Federal and state agencies, zoos, and other conservation organizations are working with landowners to protect prairie dogs and their habitats. It is thought that this will eventually bring back up the population of black-footed ferrets.
#7 Staghorn Coral (Acropora cervicornis)
The staghorn coral is found in the fore reef and back reef habitats off the coast of the United States down to Central America and the northernmost parts of South America. This branchy, stony coral is responsible for much of the reefs in the shallow waters along the Bahamas, the Florida Keys, and the Caribbean Islands.
Staghorn corals face the same threats synonymous with many of the world’s corals. Bad water quality, diseases resulting from pollutants and land runoff, and overfishing which has unbalanced their ecosystem by reducing natural predators and prey, and allowing more seaweed and algae to overwhelm them.
In addition, the casual burning of fossil fuels has resulted in the ocean absorbing more CO2 from the atmosphere, which has led to increased water temperature and acidity. Increased temperature and water acidity bleach corals and inhibit them from depositing calcium carbonate that forms their exoskeletons which we know as reefs.
Today, there has been a 98% decline in the population of staghorn corals throughout the range that usually used to be populated by them.
#8 Franklin’s Bumblebee (Bombus franklini)
Named after the early 20th-century entomologist Henry J. Franklin, Franklin’s bumblebee is one of the most narrowly distributed species of bumblebee. This critically endangered animal is found only between Southern Oregon and California, sadly earning them a spot on the the top 10 most endangered animals in the United States list.
Since 2006, there has been no reported sighting of any Franklin’s bumble bee. And some fear it might already even be extinct. The sharp decline in their population is believed to be as a result of the spread of foreign diseases introduced by imported bumblebees from Europe used to pollinate highly in-demand crops such as tomatoes and peppers.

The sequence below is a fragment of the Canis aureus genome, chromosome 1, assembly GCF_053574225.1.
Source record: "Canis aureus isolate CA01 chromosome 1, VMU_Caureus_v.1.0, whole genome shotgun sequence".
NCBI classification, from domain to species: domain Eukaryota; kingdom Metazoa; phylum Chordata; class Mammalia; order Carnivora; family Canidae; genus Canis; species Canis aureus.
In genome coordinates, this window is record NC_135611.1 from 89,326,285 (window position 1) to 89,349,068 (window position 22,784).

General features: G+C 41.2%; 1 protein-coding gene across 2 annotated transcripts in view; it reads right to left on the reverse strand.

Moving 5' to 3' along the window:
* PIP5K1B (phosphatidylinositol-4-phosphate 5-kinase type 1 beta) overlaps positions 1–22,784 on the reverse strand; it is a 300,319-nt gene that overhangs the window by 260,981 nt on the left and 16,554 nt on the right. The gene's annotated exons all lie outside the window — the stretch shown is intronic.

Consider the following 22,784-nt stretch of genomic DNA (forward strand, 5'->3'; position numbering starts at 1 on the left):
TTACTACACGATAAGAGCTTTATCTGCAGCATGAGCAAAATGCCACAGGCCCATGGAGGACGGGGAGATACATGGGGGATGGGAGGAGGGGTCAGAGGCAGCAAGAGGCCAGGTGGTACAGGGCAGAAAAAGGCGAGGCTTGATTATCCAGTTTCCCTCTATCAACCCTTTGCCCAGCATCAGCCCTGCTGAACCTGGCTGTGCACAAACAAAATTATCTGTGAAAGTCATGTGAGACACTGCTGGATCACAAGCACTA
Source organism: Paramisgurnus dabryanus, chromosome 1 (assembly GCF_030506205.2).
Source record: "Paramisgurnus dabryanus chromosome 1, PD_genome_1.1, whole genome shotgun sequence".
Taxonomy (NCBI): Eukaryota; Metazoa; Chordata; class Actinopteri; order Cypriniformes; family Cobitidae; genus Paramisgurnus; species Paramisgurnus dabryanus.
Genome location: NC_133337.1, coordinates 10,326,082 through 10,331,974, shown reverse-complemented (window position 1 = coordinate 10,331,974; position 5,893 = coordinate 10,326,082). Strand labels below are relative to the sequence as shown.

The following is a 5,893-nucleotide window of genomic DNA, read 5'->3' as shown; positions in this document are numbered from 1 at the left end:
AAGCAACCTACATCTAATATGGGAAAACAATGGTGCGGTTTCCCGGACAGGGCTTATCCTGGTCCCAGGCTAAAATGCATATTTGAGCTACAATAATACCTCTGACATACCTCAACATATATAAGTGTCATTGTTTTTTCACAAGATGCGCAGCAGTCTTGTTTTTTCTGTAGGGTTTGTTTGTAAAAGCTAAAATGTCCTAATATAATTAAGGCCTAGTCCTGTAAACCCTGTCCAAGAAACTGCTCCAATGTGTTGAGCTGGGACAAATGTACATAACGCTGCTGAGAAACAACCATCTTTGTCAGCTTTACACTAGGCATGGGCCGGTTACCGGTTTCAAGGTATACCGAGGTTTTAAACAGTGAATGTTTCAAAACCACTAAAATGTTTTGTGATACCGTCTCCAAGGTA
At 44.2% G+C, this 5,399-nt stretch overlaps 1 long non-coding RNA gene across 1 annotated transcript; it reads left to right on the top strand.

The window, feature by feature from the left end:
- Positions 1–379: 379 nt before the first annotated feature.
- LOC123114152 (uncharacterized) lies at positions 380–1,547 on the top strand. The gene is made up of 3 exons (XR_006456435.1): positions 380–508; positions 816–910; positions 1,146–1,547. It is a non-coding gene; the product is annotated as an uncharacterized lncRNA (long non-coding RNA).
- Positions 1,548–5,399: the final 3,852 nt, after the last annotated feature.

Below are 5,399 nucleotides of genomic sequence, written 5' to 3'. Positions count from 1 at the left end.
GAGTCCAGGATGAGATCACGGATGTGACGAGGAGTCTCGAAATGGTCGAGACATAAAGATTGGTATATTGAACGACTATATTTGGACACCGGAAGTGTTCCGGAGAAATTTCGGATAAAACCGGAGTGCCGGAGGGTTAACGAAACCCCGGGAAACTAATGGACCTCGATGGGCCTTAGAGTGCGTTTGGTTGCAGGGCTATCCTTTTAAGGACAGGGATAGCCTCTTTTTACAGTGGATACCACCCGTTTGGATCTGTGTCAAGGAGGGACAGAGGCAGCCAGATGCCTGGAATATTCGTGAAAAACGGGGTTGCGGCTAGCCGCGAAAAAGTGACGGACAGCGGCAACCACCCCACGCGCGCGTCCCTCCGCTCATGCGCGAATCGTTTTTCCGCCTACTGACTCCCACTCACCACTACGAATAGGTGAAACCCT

#9 Mississippi Gopher Frog (Lithobates sevosus)
Sometimes called the “dark gopher frog” or “dusky gopher frog,” this secretive frog prefers temperate coastal forests and intermittent freshwater marshes as habitats and is found in the southern United States.
These solitary amphibians have been listed as an endangered animal species since 2001, and there are fewer than 250 mature dusky Gopher frogs in the wild. Hence they are on the the top 10 most endangered animals in the United States list.
Habitat loss, diseases, and invasive species have been culpable for the frog’s population decline. Recently, the US Fish and Wildlife Service designated 7000 acres of land in Mississippi and Louisiana in an attempt to boost their population.
#10 Leatherback Turtle (Dermochelys coriacea)
Also called the “lute turtle,” this reptile is the largest of all living turtles and the heaviest non-crocodilian reptile, weighing up to 500kg and reaching up to 1.8m in length. It is easily recognizable for its lack of a bony shell like other turtles; instead, it is covered by flexible leather-like skin known as a carapace.
As the only surviving member of the reptilian family Dermochelyidae, it has the greatest migratory distribution of any reptile on the planet, crossing the Atlantic and Pacific oceans. They migrate from their nesting grounds in the Coral Triangle to the California coast, where jellyfish, their natural prey, are plentiful every summer and fall.
Bycatch by use of indiscriminate fishing methods like gill-nets and poaching of their eggs from their nesting beaches have been consequential to the declining numbers of these endangered animals.
According to the IUCN, their status is listed as vulnerable, but the federal government lists the leatherback turtle as a critically endangered animals species. Sadly earning themselves a mention on the the top 10 most endangered animals in the United States list.